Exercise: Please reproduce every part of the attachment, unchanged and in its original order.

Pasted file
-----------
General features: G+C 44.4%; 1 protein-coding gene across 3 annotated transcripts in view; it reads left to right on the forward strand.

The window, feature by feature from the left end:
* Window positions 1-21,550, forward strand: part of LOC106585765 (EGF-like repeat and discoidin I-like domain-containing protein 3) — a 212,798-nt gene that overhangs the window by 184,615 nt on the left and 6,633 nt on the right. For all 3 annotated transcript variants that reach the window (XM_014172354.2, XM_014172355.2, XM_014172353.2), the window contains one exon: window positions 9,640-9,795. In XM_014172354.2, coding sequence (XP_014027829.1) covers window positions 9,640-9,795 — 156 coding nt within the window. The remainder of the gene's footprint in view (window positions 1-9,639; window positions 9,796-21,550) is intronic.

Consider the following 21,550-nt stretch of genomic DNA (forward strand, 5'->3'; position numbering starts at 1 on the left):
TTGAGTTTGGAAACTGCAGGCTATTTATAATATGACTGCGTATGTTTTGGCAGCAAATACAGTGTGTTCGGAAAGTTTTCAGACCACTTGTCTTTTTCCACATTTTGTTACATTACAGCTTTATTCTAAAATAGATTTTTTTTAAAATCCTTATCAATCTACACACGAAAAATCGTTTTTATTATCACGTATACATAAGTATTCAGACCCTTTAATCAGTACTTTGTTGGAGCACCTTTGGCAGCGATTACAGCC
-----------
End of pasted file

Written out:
General features: G+C 44.4%; 1 protein-coding gene across 3 annotated transcripts in view; it reads left to right on the forward strand.

The window, feature by feature from the left end:
* Window positions 1-21,550, forward strand: part of LOC106585765 (EGF-like repeat and discoidin I-like domain-containing protein 3) — a 212,798-nt gene that overhangs the window by 184,615 nt on the left and 6,633 nt on the right. For all 3 annotated transcript variants that reach the window (XM_014172354.2, XM_014172355.2, XM_014172353.2), the window contains one exon: window positions 9,640-9,795. In XM_014172354.2, coding sequence (XP_014027829.1) covers window positions 9,640-9,795 — 156 coding nt within the window. The remainder of the gene's footprint in view (window positions 1-9,639; window positions 9,796-21,550) is intronic.

Consider the following 21,550-nt stretch of genomic DNA (forward strand, 5'->3'; position numbering starts at 1 on the left):
TTGAGTTTGGAAACTGCAGGCTATTTATAATATGACTGCGTATGTTTTGGCAGCAAATACAGTGTGTTCGGAAAGTTTTCAGACCACTTGTCTTTTTCCACATTTTGTTACATTACAGCTTTATTCTAAAATAGATTTTTTTTAAAATCCTTATCAATCTACACACGAAAAATCGTTTTTATTATCACGTATACATAAGTATTCAGACCCTTTAATCAGTACTTTGTTGGAGCACCTTTGGCAGCGATTACAGCC